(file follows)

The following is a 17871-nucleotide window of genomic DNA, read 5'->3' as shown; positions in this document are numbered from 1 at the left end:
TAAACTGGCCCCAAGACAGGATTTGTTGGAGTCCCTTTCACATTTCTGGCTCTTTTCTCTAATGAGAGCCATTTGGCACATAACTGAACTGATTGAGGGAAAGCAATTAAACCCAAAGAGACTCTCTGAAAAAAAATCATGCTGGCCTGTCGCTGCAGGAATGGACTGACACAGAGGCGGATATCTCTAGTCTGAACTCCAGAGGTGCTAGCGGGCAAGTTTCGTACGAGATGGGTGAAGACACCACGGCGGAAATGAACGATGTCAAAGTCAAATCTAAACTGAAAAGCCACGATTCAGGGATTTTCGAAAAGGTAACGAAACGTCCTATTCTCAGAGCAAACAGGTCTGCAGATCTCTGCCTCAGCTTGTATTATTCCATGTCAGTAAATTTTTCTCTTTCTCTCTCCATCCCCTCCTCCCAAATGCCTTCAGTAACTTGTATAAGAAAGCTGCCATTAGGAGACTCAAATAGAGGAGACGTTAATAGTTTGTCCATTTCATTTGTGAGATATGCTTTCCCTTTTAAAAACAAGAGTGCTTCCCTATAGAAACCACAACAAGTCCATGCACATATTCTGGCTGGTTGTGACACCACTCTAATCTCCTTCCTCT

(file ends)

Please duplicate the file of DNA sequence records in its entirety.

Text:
The following is a 17871-nucleotide window of genomic DNA, read 5'->3' as shown; positions in this document are numbered from 1 at the left end:
TAAACTGGCCCCAAGACAGGATTTGTTGGAGTCCCTTTCACATTTCTGGCTCTTTTCTCTAATGAGAGCCATTTGGCACATAACTGAACTGATTGAGGGAAAGCAATTAAACCCAAAGAGACTCTCTGAAAAAAAATCATGCTGGCCTGTCGCTGCAGGAATGGACTGACACAGAGGCGGATATCTCTAGTCTGAACTCCAGAGGTGCTAGCGGGCAAGTTTCGTACGAGATGGGTGAAGACACCACGGCGGAAATGAACGATGTCAAAGTCAAATCTAAACTGAAAAGCCACGATTCAGGGATTTTCGAAAAGGTAACGAAACGTCCTATTCTCAGAGCAAACAGGTCTGCAGATCTCTGCCTCAGCTTGTATTATTCCATGTCAGTAAATTTTTCTCTTTCTCTCTCCATCCCCTCCTCCCAAATGCCTTCAGTAACTTGTATAAGAAAGCTGCCATTAGGAGACTCAAATAGAGGAGACGTTAATAGTTTGTCCATTTCATTTGTGAGATATGCTTTCCCTTTTAAAAACAAGAGTGCTTCCCTATAGAAACCACAACAAGTCCATGCACATATTCTGGCTGGTTGTGACACCACTCTAATCTCCTTCCTCT